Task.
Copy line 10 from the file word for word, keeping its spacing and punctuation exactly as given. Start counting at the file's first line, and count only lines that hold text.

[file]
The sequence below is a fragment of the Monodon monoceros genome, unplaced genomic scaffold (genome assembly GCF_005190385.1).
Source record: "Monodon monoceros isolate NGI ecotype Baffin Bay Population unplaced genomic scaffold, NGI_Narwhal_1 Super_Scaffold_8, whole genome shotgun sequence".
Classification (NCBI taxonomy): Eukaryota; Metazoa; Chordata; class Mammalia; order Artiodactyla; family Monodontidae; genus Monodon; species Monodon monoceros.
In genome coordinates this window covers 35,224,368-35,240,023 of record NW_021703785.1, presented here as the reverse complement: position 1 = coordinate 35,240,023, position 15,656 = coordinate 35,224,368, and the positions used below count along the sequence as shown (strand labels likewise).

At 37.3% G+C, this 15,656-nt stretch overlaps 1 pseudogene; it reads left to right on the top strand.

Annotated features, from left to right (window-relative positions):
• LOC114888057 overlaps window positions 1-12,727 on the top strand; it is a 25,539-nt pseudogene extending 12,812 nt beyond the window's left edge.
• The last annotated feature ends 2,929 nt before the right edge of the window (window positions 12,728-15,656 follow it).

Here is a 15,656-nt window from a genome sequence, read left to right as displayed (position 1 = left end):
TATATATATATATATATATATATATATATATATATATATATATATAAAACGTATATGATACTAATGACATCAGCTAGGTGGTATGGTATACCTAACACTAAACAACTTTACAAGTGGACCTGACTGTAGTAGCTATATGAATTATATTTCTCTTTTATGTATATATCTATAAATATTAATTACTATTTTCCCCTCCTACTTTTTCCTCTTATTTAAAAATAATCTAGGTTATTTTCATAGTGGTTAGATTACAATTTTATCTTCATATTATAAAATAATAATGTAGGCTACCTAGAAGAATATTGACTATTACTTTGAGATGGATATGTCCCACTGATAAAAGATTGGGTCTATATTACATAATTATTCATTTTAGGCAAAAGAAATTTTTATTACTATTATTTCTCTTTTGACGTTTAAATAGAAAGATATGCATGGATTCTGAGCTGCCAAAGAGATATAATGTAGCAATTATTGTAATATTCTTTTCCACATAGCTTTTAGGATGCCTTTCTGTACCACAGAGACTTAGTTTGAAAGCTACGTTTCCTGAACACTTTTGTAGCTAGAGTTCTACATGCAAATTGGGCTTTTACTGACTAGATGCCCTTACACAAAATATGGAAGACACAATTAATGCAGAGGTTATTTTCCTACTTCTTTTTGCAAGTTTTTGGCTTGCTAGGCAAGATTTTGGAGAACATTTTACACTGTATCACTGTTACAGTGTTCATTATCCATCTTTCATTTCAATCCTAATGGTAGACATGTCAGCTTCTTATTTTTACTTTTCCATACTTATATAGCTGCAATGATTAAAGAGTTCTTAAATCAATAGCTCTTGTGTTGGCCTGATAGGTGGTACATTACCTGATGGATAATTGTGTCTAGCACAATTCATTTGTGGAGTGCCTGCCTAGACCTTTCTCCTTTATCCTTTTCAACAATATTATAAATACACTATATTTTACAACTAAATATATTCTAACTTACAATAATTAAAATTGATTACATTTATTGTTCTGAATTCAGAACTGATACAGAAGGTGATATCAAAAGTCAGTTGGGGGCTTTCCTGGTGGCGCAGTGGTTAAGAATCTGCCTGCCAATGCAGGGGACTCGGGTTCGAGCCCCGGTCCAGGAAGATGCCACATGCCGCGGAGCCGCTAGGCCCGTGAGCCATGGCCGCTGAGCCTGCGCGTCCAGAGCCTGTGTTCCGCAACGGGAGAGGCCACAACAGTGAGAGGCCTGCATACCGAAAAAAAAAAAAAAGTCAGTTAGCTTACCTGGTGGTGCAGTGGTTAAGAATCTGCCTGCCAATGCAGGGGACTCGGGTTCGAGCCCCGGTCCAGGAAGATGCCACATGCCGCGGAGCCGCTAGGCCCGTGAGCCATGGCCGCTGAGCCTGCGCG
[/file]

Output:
TATATATATATATATATATATATATATATATATATATATATATATAAAACGTATATGATACTAATGACATCAGCTAGGTGGTATGGTATACCTAACACTAAACAACTTTACAAGTGGACCTGACTGTAGTAGCTATATGAATTATATTTCTCTTTTATGTATATATCTATAAATATTAATTACTATTTTCCCCTCCTACTTTTTCCTCTTATTTAAAAATAATCTAGGTTATTTTCATAGTGGTTAGATTACAATTTTATCTTCATATTATAAAATAATAATGTAGGCTACCTAGAAGAATATTGACTATTACTTTGAGATGGATATGTCCCACTGATAAAAGATTGGGTCTATATTACATAATTATTCATTTTAGGCAAAAGAAATTTTTATTACTATTATTTCTCTTTTGACGTTTAAATAGAAAGATATGCATGGATTCTGAGCTGCCAAAGAGATATAATGTAGCAATTATTGTAATATTCTTTTCCACATAGCTTTTAGGATGCCTTTCTGTACCACAGAGACTTAGTTTGAAAGCTACGTTTCCTGAACACTTTTGTAGCTAGAGTTCTACATGCAAATTGGGCTTTTACTGACTAGATGCCCTTACACAAAATATGGAAGACACAATTAATGCAGAGGTTATTTTCCTACTTCTTTTTGCAAGTTTTTGGCTTGCTAGGCAAGATTTTGGAGAACATTTTACACTGTATCACTGTTACAGTGTTCATTATCCATCTTTCATTTCAATCCTAATGGTAGACATGTCAGCTTCTTATTTTTACTTTTCCATACTTATATAGCTGCAATGATTAAAGAGTTCTTAAATCAATAGCTCTTGTGTTGGCCTGATAGGTGGTACATTACCTGATGGATAATTGTGTCTAGCACAATTCATTTGTGGAGTGCCTGCCTAGACCTTTCTCCTTTATCCTTTTCAACAATATTATAAATACACTATATTTTACAACTAAATATATTCTAACTTACAATAATTAAAATTGATTACATTTATTGTTCTGAATTCAGAACTGATACAGAAGGTGATATCAAAAGTCAGTTGGGGGCTTTCCTGGTGGCGCAGTGGTTAAGAATCTGCCTGCCAATGCAGGGGACTCGGGTTCGAGCCCCGGTCCAGGAAGATGCCACATGCCGCGGAGCCGCTAGGCCCGTGAGCCATGGCCGCTGAGCCTGCGCGTCCAGAGCCTGTGTTCCGCAACGGGAGAGGCCACAACAGTGAGAGGCCTGCATACCGAAAAAAAAAAAAAAGTCAGTTAGCTTACCTGGTGGTGCAGTGGTTAAGAATCTGCCTGCCAATGCAGGGGACTCGGGTTCGAGCCCCGGTCCAGGAAGATGCCACATGCCGCGGAGCCGCTAGGCCCGTGAGCCATGGCCGCTGAGCCTGCGCG